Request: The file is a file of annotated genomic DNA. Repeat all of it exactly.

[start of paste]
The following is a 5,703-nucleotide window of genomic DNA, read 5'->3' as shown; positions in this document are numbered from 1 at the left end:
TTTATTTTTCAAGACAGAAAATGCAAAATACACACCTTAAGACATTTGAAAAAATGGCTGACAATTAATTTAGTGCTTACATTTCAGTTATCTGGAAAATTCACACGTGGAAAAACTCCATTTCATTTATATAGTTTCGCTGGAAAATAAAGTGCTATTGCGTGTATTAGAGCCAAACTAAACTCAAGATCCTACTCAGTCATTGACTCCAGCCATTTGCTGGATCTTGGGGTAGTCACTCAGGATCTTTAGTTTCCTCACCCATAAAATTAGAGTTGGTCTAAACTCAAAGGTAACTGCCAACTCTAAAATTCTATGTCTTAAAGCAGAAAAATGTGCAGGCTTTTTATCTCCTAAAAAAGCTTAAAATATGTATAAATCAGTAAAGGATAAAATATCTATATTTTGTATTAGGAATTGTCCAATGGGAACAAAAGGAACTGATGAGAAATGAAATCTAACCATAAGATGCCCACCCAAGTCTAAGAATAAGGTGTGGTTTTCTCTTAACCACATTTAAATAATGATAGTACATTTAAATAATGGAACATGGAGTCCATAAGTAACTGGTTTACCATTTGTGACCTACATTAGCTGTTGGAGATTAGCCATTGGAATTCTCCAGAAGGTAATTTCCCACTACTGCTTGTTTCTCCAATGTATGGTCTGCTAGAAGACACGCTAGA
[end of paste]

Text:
The following is a 5,703-nucleotide window of genomic DNA, read 5'->3' as shown; positions in this document are numbered from 1 at the left end:
TTTATTTTTCAAGACAGAAAATGCAAAATACACACCTTAAGACATTTGAAAAAATGGCTGACAATTAATTTAGTGCTTACATTTCAGTTATCTGGAAAATTCACACGTGGAAAAACTCCATTTCATTTATATAGTTTCGCTGGAAAATAAAGTGCTATTGCGTGTATTAGAGCCAAACTAAACTCAAGATCCTACTCAGTCATTGACTCCAGCCATTTGCTGGATCTTGGGGTAGTCACTCAGGATCTTTAGTTTCCTCACCCATAAAATTAGAGTTGGTCTAAACTCAAAGGTAACTGCCAACTCTAAAATTCTATGTCTTAAAGCAGAAAAATGTGCAGGCTTTTTATCTCCTAAAAAAGCTTAAAATATGTATAAATCAGTAAAGGATAAAATATCTATATTTTGTATTAGGAATTGTCCAATGGGAACAAAAGGAACTGATGAGAAATGAAATCTAACCATAAGATGCCCACCCAAGTCTAAGAATAAGGTGTGGTTTTCTCTTAACCACATTTAAATAATGATAGTACATTTAAATAATGGAACATGGAGTCCATAAGTAACTGGTTTACCATTTGTGACCTACATTAGCTGTTGGAGATTAGCCATTGGAATTCTCCAGAAGGTAATTTCCCACTACTGCTTGTTTCTCCAATGTATGGTCTGCTAGAAGACACGCTAGA